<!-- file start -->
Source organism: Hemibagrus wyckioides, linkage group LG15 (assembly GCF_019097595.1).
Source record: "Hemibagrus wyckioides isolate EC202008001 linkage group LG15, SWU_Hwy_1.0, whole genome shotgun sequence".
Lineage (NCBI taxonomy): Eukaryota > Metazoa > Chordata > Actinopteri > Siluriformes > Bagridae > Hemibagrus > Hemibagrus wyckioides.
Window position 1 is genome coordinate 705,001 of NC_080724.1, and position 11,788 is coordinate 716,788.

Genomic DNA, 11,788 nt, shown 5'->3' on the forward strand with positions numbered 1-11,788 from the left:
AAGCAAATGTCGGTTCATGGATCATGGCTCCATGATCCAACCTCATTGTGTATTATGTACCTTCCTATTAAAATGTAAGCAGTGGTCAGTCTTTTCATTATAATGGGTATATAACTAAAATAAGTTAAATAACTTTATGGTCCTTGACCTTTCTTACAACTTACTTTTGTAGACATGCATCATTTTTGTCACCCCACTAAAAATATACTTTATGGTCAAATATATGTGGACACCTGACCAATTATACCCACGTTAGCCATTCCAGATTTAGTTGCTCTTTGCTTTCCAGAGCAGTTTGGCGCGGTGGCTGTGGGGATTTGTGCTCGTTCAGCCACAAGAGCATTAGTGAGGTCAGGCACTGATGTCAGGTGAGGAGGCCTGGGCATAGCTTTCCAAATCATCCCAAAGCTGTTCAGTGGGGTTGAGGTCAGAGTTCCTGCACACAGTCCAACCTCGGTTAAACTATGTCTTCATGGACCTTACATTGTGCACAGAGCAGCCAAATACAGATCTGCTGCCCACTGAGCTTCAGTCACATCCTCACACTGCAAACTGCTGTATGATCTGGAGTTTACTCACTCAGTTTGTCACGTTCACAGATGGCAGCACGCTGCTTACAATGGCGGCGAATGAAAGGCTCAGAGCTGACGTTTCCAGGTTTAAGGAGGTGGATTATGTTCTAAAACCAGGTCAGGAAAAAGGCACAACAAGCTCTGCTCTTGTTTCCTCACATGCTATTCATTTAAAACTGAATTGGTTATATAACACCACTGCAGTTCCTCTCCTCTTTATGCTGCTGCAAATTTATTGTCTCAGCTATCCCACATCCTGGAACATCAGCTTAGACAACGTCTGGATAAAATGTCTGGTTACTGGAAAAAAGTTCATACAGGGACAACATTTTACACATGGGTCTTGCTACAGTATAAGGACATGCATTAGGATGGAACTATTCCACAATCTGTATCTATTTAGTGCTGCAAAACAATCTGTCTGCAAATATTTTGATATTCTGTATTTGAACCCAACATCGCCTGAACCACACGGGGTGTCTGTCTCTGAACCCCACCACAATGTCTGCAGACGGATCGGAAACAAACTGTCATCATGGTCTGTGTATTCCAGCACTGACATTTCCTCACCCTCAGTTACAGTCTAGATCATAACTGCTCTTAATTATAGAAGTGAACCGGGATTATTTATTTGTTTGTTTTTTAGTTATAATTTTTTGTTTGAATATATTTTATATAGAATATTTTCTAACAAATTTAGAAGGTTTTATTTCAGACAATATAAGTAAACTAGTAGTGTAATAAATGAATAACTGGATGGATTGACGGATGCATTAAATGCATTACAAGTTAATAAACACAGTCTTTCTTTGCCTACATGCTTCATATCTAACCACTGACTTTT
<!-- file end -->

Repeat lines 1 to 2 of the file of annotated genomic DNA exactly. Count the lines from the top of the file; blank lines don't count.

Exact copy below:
Source organism: Hemibagrus wyckioides, linkage group LG15 (assembly GCF_019097595.1).
Source record: "Hemibagrus wyckioides isolate EC202008001 linkage group LG15, SWU_Hwy_1.0, whole genome shotgun sequence".